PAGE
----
When a Shamshan Ghat Became Harbinger of Political Change in East UP's Chilupar
At a time when political discourse in Uttar Pradesh has shifted to cremation and burial grounds, one shamshan ghat (crematorium) stands out.
Shamshan ghat in Badhal Ganj town of Chillupar constituency. (Picture Courtesy: Pranshu Mishra)
Badhal Ganj (UP): At a time when political discourse in Uttar Pradesh has shifted to cremation and burial grounds, one shamshan ghat (crematorium) stands out.
This shamshan ghat in Badhal Ganj town of Chillupar constituency has become a harbinger of a social movement, which, almost a decade ago, came to be the biggest agent of political change in this eastern UP constituency.
For decades till 2007, Chillupar was synonymous with alleged mafia leader-turned-politician Hari Shankar Tiwari. He won his first election from Chillupar in 1984 from behind bars. Since then, his will reigned supreme in this backward region. It was often alleged that elections were rigged in his favour.
And then a silent change began. A group of men in their late 20s and early 30s started a campaign to restore the shamshan ghat at Badhal Ganj, located on the banks of Sarayu river some 60 km from Gorakhpur. Rajesh Tripathi was one of those men.
Tripathi, then a local reporter with a Hindi daily, and his friend Mahesh Umar, a trader by profession, went from village to village and door to door seeking funds to built the ghat. Recalling the days, Mahesh says, “The shamshan ghat was just a vast expense of field at the time. No shelters, no pukka places for cremation. No one even dared to look this way after sunset. Politicians were doing nothing. So we decided to take the matter in our hands.”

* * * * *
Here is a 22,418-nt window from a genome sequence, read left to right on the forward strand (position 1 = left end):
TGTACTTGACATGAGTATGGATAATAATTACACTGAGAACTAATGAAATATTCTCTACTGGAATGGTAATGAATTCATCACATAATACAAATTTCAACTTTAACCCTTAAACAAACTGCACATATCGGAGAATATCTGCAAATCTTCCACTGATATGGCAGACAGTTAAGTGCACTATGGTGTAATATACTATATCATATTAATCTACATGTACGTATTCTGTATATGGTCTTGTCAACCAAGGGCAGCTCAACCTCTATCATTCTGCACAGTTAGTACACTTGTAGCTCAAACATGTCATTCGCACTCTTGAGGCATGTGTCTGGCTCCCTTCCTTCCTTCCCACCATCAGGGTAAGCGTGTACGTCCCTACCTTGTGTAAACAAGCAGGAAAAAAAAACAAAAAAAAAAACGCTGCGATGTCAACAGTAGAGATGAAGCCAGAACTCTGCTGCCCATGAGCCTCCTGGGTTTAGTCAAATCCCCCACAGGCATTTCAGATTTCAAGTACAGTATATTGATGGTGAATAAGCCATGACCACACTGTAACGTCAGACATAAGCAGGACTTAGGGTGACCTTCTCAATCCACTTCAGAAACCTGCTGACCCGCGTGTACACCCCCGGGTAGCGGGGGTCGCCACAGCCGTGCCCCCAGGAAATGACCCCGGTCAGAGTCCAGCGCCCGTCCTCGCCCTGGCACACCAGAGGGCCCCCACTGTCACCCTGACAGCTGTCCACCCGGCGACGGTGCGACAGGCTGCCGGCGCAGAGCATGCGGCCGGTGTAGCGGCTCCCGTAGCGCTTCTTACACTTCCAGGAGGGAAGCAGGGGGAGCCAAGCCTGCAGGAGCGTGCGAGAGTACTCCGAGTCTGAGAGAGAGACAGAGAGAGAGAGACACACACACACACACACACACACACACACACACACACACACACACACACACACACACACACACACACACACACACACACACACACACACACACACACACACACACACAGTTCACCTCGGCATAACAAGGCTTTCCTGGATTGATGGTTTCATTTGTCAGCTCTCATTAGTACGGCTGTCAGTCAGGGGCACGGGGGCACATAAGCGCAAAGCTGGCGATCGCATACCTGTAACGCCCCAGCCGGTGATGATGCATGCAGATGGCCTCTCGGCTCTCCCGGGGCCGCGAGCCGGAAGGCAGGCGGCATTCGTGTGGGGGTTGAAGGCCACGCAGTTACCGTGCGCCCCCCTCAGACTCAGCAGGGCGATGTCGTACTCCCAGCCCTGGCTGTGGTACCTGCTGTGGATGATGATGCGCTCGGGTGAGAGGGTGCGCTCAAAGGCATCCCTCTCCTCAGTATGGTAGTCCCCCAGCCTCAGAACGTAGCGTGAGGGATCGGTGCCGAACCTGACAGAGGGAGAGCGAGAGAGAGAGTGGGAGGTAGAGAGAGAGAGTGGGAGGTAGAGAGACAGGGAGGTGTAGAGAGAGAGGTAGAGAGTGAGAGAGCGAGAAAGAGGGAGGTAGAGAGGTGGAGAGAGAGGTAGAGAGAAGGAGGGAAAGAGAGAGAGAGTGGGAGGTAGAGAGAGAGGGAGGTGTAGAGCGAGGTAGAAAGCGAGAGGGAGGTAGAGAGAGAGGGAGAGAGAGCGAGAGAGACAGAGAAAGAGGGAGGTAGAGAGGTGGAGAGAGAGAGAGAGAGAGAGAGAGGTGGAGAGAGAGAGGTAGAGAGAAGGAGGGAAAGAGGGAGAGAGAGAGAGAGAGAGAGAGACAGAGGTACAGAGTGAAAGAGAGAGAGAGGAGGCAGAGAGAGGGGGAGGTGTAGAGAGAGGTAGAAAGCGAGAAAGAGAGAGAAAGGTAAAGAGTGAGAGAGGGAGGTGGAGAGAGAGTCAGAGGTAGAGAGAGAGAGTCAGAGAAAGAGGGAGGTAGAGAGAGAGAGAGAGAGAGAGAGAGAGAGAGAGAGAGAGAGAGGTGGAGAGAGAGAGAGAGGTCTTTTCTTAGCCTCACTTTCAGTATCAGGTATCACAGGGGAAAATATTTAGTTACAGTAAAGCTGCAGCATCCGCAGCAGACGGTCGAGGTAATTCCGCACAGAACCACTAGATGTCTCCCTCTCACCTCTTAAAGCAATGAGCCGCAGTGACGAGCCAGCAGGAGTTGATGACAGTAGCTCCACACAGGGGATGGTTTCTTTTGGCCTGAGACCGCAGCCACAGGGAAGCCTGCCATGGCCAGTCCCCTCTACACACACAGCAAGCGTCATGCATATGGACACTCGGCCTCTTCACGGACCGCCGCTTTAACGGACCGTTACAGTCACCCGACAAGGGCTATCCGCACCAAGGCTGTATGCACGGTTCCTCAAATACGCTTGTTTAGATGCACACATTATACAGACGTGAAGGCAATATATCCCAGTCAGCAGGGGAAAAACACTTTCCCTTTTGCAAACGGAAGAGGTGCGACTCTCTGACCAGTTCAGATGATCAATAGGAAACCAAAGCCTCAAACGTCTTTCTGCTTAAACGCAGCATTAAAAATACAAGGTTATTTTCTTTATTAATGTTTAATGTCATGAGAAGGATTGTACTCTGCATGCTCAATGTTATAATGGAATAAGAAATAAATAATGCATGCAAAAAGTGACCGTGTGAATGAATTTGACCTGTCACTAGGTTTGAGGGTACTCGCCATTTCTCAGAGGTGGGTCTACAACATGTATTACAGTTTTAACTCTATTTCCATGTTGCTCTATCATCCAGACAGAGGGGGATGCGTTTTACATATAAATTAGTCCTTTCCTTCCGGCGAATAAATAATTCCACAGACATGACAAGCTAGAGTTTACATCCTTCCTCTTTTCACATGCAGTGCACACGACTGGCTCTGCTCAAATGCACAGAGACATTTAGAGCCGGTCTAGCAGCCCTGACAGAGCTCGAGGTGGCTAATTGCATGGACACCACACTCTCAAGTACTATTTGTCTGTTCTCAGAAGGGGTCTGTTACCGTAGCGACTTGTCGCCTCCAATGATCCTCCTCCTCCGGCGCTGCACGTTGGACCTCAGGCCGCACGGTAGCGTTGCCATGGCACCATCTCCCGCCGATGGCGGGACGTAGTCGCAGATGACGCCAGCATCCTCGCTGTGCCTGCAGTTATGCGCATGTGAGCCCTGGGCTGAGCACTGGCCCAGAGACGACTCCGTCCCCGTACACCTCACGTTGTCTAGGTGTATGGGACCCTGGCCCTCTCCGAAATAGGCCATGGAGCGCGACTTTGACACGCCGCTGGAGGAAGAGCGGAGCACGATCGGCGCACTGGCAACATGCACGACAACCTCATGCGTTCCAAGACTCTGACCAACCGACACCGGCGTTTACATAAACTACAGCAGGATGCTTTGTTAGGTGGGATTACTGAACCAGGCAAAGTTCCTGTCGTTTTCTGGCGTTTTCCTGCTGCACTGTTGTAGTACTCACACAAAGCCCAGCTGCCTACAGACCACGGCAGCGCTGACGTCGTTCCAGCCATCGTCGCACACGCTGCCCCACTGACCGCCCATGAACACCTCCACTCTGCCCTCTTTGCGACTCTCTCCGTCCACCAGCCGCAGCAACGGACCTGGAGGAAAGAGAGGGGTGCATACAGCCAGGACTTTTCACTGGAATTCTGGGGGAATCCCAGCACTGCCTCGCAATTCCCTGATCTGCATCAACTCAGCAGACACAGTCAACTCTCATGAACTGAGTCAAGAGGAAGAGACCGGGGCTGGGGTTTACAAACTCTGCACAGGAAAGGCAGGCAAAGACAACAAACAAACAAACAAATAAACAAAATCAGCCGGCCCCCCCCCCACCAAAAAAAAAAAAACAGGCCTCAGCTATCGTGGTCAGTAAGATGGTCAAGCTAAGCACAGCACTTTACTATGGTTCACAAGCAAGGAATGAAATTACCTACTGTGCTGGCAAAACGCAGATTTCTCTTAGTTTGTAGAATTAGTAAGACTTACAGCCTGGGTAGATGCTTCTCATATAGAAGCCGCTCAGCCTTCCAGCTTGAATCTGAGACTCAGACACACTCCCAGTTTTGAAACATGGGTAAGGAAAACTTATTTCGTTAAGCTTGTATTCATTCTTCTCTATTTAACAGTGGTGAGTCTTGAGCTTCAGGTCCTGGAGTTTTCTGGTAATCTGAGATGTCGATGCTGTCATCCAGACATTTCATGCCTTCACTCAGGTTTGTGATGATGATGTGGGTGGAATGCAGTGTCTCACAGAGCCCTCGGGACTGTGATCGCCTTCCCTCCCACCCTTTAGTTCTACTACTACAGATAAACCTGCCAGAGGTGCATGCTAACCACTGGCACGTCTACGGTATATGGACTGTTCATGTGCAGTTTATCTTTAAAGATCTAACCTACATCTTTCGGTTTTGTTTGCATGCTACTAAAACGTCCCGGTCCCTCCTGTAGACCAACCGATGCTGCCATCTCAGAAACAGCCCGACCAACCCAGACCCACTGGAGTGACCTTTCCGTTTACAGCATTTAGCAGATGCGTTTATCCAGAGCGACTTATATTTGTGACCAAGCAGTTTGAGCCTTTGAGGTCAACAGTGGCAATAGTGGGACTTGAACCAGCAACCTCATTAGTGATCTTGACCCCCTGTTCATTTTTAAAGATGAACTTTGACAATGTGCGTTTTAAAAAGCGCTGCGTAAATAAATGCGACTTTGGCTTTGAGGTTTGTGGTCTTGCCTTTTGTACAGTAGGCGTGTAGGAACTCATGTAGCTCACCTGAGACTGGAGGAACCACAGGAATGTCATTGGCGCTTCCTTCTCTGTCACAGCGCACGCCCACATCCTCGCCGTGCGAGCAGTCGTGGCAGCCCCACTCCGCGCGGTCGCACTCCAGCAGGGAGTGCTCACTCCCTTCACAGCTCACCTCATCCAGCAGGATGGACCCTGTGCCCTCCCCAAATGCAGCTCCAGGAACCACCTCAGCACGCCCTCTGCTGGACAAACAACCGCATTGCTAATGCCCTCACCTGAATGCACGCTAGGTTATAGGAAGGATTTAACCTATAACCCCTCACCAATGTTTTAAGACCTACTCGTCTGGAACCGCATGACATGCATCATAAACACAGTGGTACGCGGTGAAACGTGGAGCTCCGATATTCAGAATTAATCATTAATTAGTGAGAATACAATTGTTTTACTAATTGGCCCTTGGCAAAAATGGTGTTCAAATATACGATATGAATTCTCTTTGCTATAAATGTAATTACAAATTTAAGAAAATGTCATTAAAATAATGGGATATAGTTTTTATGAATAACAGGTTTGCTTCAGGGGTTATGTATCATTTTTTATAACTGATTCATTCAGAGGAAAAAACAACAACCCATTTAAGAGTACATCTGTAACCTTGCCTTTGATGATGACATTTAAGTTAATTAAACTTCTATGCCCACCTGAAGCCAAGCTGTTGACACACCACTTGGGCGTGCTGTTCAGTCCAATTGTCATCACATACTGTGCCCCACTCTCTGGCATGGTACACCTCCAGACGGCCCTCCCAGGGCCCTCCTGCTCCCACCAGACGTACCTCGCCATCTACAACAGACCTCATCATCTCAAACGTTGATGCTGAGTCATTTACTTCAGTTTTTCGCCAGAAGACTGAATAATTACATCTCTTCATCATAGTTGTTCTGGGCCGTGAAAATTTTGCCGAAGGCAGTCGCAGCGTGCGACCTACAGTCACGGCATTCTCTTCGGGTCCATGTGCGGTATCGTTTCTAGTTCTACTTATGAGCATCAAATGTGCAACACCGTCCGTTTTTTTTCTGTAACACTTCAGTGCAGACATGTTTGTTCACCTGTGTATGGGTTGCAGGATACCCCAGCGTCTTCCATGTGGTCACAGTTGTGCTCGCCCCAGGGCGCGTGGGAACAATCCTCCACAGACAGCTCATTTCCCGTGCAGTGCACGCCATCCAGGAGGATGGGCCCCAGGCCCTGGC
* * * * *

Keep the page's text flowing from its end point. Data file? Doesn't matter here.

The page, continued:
The efforts were initially met with hostility as not many were ready to donate money. “But then as the first bricks were laid at the ghat, support started pouring in,” adds Mahesh.
Over the next few years, Muktipath gained fame and started emerging as centre of day-to-day activities for all men, women, Hindus and Muslims. It started becoming an agent of new political consciousness. A consciousness that sought change from mafia politics, which until then was dominated by the likes of Hari Shankar Tiwari, who has the distinction of being the first politician to win from behind bars.
It was then that Rajesh Tripathi became the face of this political change. In 2007, he dared to contest against Hari Shankar Tiwari and went on to defeat him. Having won his first election on a BSP ticket, Rajesh again won the Chillupar seat in 2012 on a BSP ticket. In the ongoing elections, however, Rajesh is a BJP candidate from the same seat.
News18 caught up with him during his campaign in Chillupar. “No doubt a social movement out of the shamshan ghat led to a pragmatic change in politics of not only Chillupar, but the entire region of Gorakhpur. Politics of crime and mafia was replaced by the politics of social work and development,” he says.
The gate leading to Muktipath is now named 'Hindu Muslim Ekta Dwar'. When asked about the recent polarising comments in the campaigning, Rajesh says, “Our leaders said nothing wrong. The politics of discrimination should end. Hindu cremation grounds or Muslim burial grounds, all should be looked after and they can be a centre of day-to-day life and positive change in society.”
In this last border constituency of Gorakhpur, Rajesh Tripathi is yet again hoping for a victory. The irony, however, is that the party which had once supported him in his fight against the mafia, stands against him today. The BSP has picked Vinay Tiwari, the son of former MLA Hari Shankar Tiwari, to lead the charge here. The people in the constituency say BSP's support to Tiwari was the reason why Rajesh went to the BJP.
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